Trooper, Bruce Cockburn, Deadmau5 among musicians honoured at SOCAN bash

TORONTO – No Trooper song is more famous than the arena-ready rallying cry “Raise a Little Hell” and, as it turns out, no Trooper song is much older, either.

As the Vancouver group claimed the national achievement award at an annual gala put on by the Society of Composers, Authors and Music Publishers of Canada on Monday, they reminisced on the origins of their most enduring hit.

Even though the fist-pumping rock tune wasn’t released on an album until the group’s 1978 double-platinum smash “Thick as Thieves,” the song – which gave Trooper its only Hot 100 hit Stateside – actually dates back to vocalist Ra McGuire’s teen years, standing as one of the very first songs they wrote.

As for its inspiration? Well, anyone with a teenaged child could probably take a pretty accurate guess.

“I was pissed at my mom,” McGuire recalled as he stood next to the group’s founding guitarist Brian Smith at the SOCAN bash Monday, noting that a “major part” of the song’s lyrics dated back to when he was 14 or 15 years old.

So, what exactly did his mother do to earn his tuneful scorn?

“It was my mother,” he replied, shrugging. “You never got mad at your mother?”

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Of course, at these SOCAN Awards – a celebration of songwriters, not necessarily performers – not all musical origins traced back quite so far.

Niagara Falls, Ont., producer Deadmau5 nabbed international achievement honours for his dancefloor domination over the past year, while Ottawa-bred folk guitarist Bruce Cockburn claimed the lifetime achievement award.

Meanwhile, a spate of recent hits were celebrated for reaching radio ubiquity over the past year.

Honourees in the pop/rock category included Three Days Grace of Norwood, Ont., for “Lost in You,” Vancouver pop outfit Hedley for the swelling ballad “Invincible” and Edmonton’s 19-year-old Alyssa Reid for her piano-pop earworm “Alone Again” – a tune that’s racked up 12 million-plus views on YouTube without tiring its creator, who said she still turns up the volume and sings along each time she hears it on the radio.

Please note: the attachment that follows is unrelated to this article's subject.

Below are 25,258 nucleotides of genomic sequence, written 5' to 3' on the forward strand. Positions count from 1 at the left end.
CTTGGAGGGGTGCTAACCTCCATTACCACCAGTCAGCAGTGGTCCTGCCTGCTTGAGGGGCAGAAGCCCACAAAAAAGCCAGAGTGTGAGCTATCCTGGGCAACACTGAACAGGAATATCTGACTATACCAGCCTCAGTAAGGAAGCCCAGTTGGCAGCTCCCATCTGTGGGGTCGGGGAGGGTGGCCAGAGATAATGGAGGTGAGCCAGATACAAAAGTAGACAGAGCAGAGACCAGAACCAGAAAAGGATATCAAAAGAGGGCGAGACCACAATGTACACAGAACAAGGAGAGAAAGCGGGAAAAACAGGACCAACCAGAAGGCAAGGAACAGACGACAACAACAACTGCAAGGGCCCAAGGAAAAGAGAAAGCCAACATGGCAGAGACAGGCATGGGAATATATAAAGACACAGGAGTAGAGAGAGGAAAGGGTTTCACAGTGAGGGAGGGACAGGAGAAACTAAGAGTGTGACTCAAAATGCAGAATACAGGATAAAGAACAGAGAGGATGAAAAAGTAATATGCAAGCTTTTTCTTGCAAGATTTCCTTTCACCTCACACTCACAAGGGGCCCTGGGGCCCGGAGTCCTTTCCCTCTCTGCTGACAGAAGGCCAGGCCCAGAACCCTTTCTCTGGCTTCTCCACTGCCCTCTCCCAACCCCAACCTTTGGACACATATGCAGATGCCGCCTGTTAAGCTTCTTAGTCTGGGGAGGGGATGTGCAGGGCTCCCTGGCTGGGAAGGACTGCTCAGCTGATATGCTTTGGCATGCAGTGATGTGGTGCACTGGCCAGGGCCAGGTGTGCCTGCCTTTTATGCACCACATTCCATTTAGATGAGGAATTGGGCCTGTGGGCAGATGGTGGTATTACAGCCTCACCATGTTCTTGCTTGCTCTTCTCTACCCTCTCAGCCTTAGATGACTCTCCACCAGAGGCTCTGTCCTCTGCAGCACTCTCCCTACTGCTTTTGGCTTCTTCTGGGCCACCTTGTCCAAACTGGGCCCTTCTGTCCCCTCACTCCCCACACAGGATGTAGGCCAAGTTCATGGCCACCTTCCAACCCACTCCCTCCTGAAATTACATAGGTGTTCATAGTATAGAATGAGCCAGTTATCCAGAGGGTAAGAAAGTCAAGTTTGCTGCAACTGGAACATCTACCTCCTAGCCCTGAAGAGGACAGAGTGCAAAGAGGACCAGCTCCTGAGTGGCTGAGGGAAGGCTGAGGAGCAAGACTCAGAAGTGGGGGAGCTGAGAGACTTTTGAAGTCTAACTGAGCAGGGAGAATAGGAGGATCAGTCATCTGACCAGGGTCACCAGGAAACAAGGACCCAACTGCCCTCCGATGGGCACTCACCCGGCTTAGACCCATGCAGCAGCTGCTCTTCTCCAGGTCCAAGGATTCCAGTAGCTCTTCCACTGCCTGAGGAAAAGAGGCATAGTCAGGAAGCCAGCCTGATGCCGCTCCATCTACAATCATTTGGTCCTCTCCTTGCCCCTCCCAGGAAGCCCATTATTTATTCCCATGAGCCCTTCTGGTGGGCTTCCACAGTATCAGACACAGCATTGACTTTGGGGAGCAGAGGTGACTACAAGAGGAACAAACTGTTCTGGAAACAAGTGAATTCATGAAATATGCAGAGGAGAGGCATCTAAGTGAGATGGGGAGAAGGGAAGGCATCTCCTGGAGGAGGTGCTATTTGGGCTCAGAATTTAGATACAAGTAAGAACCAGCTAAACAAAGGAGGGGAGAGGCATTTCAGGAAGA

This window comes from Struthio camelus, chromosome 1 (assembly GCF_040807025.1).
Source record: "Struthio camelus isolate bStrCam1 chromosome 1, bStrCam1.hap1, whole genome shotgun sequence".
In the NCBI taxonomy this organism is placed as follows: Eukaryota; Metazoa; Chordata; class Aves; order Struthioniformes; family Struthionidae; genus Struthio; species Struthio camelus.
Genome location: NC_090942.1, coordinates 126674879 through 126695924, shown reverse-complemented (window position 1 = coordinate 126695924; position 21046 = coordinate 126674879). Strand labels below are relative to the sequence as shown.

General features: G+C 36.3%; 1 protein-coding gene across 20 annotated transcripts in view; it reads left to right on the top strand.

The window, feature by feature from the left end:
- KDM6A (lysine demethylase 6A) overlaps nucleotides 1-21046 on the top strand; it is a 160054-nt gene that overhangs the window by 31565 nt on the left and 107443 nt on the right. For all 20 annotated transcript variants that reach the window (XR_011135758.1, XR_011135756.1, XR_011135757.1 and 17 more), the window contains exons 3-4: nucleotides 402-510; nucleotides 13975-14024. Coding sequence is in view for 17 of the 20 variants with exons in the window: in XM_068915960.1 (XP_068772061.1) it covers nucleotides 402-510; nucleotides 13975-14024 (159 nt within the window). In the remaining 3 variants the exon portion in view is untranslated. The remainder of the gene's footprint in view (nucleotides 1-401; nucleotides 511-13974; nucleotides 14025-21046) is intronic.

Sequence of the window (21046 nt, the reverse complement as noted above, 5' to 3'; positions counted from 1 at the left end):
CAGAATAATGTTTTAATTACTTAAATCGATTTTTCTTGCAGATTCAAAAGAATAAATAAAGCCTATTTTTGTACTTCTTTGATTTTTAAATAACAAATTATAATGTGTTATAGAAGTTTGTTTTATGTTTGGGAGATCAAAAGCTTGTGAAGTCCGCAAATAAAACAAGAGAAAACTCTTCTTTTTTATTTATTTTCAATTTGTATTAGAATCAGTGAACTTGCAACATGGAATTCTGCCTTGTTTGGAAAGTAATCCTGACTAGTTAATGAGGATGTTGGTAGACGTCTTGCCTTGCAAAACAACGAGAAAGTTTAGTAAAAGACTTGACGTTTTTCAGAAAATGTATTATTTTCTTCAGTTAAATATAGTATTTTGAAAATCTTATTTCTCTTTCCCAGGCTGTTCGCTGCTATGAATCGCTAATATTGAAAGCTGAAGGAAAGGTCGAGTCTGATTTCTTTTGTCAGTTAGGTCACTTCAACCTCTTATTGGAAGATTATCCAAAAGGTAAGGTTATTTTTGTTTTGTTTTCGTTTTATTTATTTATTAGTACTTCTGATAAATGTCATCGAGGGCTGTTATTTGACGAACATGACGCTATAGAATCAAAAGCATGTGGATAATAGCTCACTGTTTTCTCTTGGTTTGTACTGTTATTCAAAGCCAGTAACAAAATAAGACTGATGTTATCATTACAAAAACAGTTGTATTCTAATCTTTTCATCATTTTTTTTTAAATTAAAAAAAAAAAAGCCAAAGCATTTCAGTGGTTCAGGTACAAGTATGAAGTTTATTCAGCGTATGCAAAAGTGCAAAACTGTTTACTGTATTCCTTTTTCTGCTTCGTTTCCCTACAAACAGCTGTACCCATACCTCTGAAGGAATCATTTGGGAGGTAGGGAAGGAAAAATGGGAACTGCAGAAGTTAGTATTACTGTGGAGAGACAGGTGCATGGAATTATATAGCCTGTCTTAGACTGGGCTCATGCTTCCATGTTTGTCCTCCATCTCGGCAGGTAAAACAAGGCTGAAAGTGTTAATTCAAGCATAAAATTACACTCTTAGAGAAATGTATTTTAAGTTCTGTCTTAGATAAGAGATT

“I forget that it’s my song sometimes,” she said, smiling.

The country category celebrated songs including Dean Brody’s “People Know You By Your First Name” and “Trail in Life,” American crooner Jake Owen’s “Barefoot Blue Jean Night” (because it was co-penned by Ontario songwriter Terry Sawchuk) and Johnny Reid’s upbeat “Let’s Go Higher.”

Meanwhile, Michael Buble’s strummy single “Hollywood” won for international song (while also being honoured in the pop/rock category), Dragonette’s inescapable club smash “Hello” took the dance music award, and Halifax-based singer/songwriter David Myles snagged the folk/roots music trophy.

These songwriters know how elusive a hit can be, but there’s no agreement on whether there’s anything to be gained from establishing a songwriting routine.

Halifax-reared R&B singer JRDN, who won the urban music prize on Monday for his gold-selling single “Like Magic,” says he can write a song anywhere – but it helps to bring a little romance to the occasion.

“Some candles, some wine and dim the lights a little bit and set the mood,” said the singer, born Ralph Jordan Croucher.

“Kind of like if you were taking a date out I guess, and you wanted to make her feel good – you want the music to feel good too.”

Deric Ruttan, honoured Monday for co-writing Jason McCoy’s “She’s Good for Me,” said that sticking to a rigid writing regimen was crucial.

“All the great writers that I admire, with few exceptions, most of them write the same way: they show up at the same place at the same time and they treat it like a job,” said the Bracebridge, Ont., native, whose regular writing spot is his office on Nashville’s famed Music Row.

“To me, that’s the secret – the regularity with which you do it helps sharpen the axe, so to speak, in your toolbox.”

And yet, his country-music peer Brody might beg to differ.

“I have no routine, man … but sometimes I find the best way to be inspired songwriting-wise is to actually not write any songs for like a month,” he said from under the brim of a straw cowboy hat.

“Just leave it alone, leave my guitar and don’t try to be creative … A lot of times, getting inspired requires me not writing.”

Meanwhile, B.C. Latin pop singer Alex Cuba said he merely needs a positive frame of mind to spur a songwriting session.

“To most songwriters, they write when they feel depressed or angry and writing is a relief for them. For me, it’s the opposite,” said Cuba with, appropriately enough, a grin.

“I need to be happy before I grab my guitar.”

Well, all Trooper needed was a familial spat to get the creative juices flowing.

McGuire no longer recalls what the fight was about, but he and Smith sure remember crashing around his house as teenagers, hammering away at their instruments.

“We used to practise in my living room,” McGuire recalled.

“It was not a large house – a few dishes rattled off the kitchen counters for sure,” Smith added.

Added McGuire: “(So) my mother was not all bad.”